And I think the analogy of the river helps us see how.

Picture the river as redemptive history flowing toward the ocean which is the final kingdom of God, full of glory and righteousness and peace. At the end of the river the ocean presses up into the river with its salt water. Therefore, at the mouth of the river there is a mingling of fresh water and salt water. One might say that the kingdom of God has pressed its way back up into the river of time a short way. It has surprised the travelers and taken them off guard. They can smell the salt water. They can taste the salt water. The sea gulls circle the deck. The end has come upon them.

Christmas is not another bend in the river. It is the arrival of the salt water of the kingdom of God which has backed up into the river of history. With the coming of Christmas, the ocean of the age to come has reached backward up the stream of history to welcome us, to wake us up to what is coming, to lure us on into the deep.

Christmas is not another bend in the river of history. It is the end of the river. Let down your dipper and taste of Jesus Christ, his birth and life and death and resurrection. Taste and see if the age to come has not arrived, if the kingdom has not come upon us. Does it not make your eyes sparkle?

Tuesday, December 14, 2010

The Truth about Santa

Mark Driscoll recently wrote an article in the Washington Post entitled "What we tell our kids about Santa". It's a very interesting read as he highlights some of the facts about the real Saint Nicholas. He talks about his generosity and how he even defended the deity of Christ at the famous Council of Nicaea in 325.

Mark basically says there are three ways to deal with Santa story. We can reject it. We can accept it. Or we can redeem it. You can probably guess which one he goes with. Here's his summary:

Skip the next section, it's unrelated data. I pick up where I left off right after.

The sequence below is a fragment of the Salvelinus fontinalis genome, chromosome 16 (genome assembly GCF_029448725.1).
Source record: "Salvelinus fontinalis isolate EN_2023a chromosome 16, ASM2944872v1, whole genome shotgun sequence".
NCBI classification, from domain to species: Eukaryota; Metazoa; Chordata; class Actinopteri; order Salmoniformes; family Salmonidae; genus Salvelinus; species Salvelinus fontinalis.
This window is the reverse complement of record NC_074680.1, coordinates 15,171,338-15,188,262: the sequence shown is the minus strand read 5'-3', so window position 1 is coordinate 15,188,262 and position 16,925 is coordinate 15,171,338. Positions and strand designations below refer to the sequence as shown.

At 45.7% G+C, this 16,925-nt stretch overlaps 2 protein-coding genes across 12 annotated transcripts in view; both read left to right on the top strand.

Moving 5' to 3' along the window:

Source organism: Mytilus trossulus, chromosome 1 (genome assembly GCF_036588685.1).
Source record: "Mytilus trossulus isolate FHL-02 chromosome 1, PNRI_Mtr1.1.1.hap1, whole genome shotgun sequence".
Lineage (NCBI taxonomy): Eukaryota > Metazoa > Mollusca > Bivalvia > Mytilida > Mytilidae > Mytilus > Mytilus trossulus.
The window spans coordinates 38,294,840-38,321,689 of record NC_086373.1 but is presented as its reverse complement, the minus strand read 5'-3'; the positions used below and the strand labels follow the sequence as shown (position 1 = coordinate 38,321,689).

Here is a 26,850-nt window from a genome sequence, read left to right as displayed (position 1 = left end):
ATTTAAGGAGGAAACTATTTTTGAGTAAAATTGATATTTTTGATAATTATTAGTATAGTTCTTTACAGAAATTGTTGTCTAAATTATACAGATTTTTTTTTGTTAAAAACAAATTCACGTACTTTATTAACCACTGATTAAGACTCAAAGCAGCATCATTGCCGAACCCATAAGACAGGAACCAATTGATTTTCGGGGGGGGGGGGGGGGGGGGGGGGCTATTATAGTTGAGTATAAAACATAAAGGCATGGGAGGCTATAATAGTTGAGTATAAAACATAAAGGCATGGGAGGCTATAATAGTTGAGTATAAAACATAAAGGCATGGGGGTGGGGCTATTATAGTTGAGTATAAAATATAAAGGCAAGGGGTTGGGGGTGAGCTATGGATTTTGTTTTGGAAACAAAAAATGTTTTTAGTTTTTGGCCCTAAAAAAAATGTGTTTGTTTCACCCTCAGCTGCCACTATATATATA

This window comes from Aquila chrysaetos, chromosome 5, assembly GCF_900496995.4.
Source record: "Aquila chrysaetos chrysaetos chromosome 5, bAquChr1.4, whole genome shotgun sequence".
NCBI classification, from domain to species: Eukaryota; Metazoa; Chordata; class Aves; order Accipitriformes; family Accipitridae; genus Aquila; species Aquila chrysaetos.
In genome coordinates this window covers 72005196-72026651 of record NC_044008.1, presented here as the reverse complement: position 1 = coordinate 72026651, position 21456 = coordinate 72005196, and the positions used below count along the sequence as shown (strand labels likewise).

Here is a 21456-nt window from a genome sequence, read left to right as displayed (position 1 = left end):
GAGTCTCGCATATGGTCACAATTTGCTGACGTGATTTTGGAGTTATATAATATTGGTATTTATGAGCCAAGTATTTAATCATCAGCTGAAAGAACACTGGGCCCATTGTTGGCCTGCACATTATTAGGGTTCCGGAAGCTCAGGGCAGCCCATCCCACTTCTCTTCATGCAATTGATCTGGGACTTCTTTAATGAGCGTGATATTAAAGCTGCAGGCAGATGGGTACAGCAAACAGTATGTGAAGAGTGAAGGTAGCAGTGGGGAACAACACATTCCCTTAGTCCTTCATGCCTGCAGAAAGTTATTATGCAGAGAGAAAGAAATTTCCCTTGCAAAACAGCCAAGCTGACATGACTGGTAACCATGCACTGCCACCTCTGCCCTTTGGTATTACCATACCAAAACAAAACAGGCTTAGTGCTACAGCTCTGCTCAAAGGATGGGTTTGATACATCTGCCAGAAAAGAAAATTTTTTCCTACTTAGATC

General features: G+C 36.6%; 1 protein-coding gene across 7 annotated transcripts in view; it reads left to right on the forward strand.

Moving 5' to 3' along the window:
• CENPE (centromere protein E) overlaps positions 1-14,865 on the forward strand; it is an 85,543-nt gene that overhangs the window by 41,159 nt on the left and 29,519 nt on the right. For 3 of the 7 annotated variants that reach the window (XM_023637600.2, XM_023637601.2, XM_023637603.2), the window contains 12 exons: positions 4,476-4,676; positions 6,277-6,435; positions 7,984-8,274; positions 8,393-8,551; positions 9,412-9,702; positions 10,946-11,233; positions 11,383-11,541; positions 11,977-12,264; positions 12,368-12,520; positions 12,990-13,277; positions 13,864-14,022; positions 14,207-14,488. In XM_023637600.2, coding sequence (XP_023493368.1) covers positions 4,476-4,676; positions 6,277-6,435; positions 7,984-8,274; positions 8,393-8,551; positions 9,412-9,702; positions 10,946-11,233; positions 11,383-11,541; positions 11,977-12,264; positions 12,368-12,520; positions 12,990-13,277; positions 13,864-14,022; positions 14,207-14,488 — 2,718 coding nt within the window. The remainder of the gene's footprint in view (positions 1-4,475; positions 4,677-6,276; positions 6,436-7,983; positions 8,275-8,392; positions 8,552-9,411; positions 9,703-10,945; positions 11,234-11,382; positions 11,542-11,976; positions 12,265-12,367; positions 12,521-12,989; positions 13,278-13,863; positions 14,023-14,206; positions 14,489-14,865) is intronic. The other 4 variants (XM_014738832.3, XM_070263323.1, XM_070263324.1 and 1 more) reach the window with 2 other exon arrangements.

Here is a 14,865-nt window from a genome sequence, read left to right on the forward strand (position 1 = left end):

In sum, Saint Nick was a wonderful man who loved and served Jesus faithfully. So, we gladly include him in our Christmas traditions to remind us of what it looks like for someone to live a life of devotion to Jesus as God. Our kids thank us for being both honest and fun, which we think is what Jesus wants.

Sunday, December 12, 2010

The Ultimate Outrage of the Universe

John Piper describes what sin really is:
The glory of God is not honored.
The holiness of God is not reverenced.
The greatness of God is not admired.
The power of God is not praised.
The truth of God is not sought.
The wisdom of God is not esteemed.
The beauty of God is not treasured.
The goodness of God is not savored.
The faithfulness of God is not trusted.
The promises of God are not relied upon.
The commandments of God are not obeyed.
The justice of God is not respected.
The wrath of God is not feared.
The grace of God is not cherished.
The presence of God is not prized.
The person of God is not loved.

The infinite, all-glorious Creator of the universe, by whom and for whom all things exist (Rom. 11:36) – who holds every person's life in being at every moment (Acts 17:25) – is disregarded, disbelieved, disobeyed, and dishonored by everybody in the world. That is the ultimate outrage of the universe.
From his sermon, The Greatest Thing in the World (9-2-01)

Friday, December 10, 2010

Presuming upon "Open Doors"

There is a recent news story about a young guy who works with the railroad being called by the New York Jets to play in some upcoming games. His salary would be ten times what he is currently making. But, he decided not to play. Why the heck not??

The author of this blog gives some great insight into the decision. At one point he says:
We live in a day-and-age when even Christians presume that every open door is a door opened by God. If it’s ‘good’ it must be from God...but that’s pragmatism at best.
I thought that was very convicting. It's easy to think that way, that every good and comfortable thing must be an open door from God. If your job sucks then God must want you to get a new one, right? Well, maybe not.

The blogger then cites a very applicable passage in Hebrews 11:
By faith Moses, when he was grown up, refused to be called the son of Pharoah's daughter, choosing rather to be mistreated with the people of God than to enjoy the fleeting pleasures of sin. He considered the reproach of Christ greater wealth than all the treasures of Egypt, for he was looking to the reward.
Comfort, financial or otherwise, does not always equal God's desire/will for our lives. His main desire for us is to know and treasure Him above everything else. And I would submit the more comfort and financial stability we have in our lives, or the more we chase certain dreams, the harder it is to do that. Just a thought.

Go here to read the whole story.